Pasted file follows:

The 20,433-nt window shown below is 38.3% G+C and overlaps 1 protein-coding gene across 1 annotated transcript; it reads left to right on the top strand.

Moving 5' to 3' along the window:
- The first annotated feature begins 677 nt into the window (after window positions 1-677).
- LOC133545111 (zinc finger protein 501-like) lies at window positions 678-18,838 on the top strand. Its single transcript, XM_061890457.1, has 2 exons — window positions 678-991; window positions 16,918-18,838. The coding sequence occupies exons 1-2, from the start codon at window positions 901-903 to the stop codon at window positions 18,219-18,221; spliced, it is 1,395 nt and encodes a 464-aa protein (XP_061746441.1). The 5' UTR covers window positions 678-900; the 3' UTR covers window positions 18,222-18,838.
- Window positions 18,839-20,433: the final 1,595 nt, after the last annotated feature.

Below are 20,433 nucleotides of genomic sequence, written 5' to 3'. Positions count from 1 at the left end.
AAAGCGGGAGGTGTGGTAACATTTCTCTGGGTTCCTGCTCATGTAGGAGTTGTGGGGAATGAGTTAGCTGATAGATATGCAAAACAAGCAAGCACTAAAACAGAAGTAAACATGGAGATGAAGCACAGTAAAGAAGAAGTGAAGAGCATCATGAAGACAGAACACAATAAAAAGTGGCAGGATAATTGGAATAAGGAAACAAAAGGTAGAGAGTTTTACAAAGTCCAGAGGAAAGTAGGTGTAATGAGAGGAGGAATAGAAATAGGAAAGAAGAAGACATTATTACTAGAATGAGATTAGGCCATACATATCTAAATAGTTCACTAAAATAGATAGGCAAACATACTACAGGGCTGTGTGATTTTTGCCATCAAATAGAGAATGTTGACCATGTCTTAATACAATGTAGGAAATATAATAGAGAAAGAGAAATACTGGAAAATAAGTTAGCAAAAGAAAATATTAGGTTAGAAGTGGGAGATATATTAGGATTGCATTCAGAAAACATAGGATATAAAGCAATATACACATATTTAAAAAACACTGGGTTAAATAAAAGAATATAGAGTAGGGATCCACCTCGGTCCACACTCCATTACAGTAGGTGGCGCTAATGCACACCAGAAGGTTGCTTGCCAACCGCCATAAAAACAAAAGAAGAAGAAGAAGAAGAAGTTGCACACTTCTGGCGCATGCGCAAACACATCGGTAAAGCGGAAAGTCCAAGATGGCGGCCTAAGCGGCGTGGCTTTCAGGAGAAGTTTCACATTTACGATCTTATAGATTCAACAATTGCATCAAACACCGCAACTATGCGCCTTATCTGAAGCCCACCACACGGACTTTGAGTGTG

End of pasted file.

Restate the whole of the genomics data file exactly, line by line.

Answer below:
The 20,433-nt window shown below is 38.3% G+C and overlaps 1 protein-coding gene across 1 annotated transcript; it reads left to right on the top strand.

Moving 5' to 3' along the window:
- The first annotated feature begins 677 nt into the window (after window positions 1-677).
- LOC133545111 (zinc finger protein 501-like) lies at window positions 678-18,838 on the top strand. Its single transcript, XM_061890457.1, has 2 exons — window positions 678-991; window positions 16,918-18,838. The coding sequence occupies exons 1-2, from the start codon at window positions 901-903 to the stop codon at window positions 18,219-18,221; spliced, it is 1,395 nt and encodes a 464-aa protein (XP_061746441.1). The 5' UTR covers window positions 678-900; the 3' UTR covers window positions 18,222-18,838.
- Window positions 18,839-20,433: the final 1,595 nt, after the last annotated feature.

Below are 20,433 nucleotides of genomic sequence, written 5' to 3'. Positions count from 1 at the left end.
AAAGCGGGAGGTGTGGTAACATTTCTCTGGGTTCCTGCTCATGTAGGAGTTGTGGGGAATGAGTTAGCTGATAGATATGCAAAACAAGCAAGCACTAAAACAGAAGTAAACATGGAGATGAAGCACAGTAAAGAAGAAGTGAAGAGCATCATGAAGACAGAACACAATAAAAAGTGGCAGGATAATTGGAATAAGGAAACAAAAGGTAGAGAGTTTTACAAAGTCCAGAGGAAAGTAGGTGTAATGAGAGGAGGAATAGAAATAGGAAAGAAGAAGACATTATTACTAGAATGAGATTAGGCCATACATATCTAAATAGTTCACTAAAATAGATAGGCAAACATACTACAGGGCTGTGTGATTTTTGCCATCAAATAGAGAATGTTGACCATGTCTTAATACAATGTAGGAAATATAATAGAGAAAGAGAAATACTGGAAAATAAGTTAGCAAAAGAAAATATTAGGTTAGAAGTGGGAGATATATTAGGATTGCATTCAGAAAACATAGGATATAAAGCAATATACACATATTTAAAAAACACTGGGTTAAATAAAAGAATATAGAGTAGGGATCCACCTCGGTCCACACTCCATTACAGTAGGTGGCGCTAATGCACACCAGAAGGTTGCTTGCCAACCGCCATAAAAACAAAAGAAGAAGAAGAAGAAGAAGTTGCACACTTCTGGCGCATGCGCAAACACATCGGTAAAGCGGAAAGTCCAAGATGGCGGCCTAAGCGGCGTGGCTTTCAGGAGAAGTTTCACATTTACGATCTTATAGATTCAACAATTGCATCAAACACCGCAACTATGCGCCTTATCTGAAGCCCACCACACGGACTTTGAGTGTG